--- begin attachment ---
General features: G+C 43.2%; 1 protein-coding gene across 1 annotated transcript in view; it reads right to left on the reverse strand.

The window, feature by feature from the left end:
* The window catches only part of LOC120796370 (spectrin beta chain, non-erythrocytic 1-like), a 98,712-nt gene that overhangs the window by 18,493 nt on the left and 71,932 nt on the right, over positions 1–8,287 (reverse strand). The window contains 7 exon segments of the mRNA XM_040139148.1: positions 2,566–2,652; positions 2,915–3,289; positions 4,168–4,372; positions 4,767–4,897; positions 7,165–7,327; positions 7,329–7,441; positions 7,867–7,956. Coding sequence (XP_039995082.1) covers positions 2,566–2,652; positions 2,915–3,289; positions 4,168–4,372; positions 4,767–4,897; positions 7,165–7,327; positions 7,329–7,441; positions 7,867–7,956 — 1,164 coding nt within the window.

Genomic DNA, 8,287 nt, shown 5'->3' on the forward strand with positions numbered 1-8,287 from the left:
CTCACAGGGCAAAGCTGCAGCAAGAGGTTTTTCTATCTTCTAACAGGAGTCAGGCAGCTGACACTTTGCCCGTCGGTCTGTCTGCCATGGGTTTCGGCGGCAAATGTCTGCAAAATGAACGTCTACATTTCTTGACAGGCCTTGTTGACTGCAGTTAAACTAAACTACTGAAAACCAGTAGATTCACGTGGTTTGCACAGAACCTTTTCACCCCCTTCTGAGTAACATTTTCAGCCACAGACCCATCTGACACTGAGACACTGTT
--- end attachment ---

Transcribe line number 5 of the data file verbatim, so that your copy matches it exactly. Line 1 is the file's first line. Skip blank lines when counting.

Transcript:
CTCACAGGGCAAAGCTGCAGCAAGAGGTTTTTCTATCTTCTAACAGGAGTCAGGCAGCTGACACTTTGCCCGTCGGTCTGTCTGCCATGGGTTTCGGCGGCAAATGTCTGCAAAATGAACGTCTACATTTCTTGACAGGCCTTGTTGACTGCAGTTAAACTAAACTACTGAAAACCAGTAGATTCACGTGGTTTGCACAGAACCTTTTCACCCCCTTCTGAGTAACATTTTCAGCCACAGACCCATCTGACACTGAGACACTGTT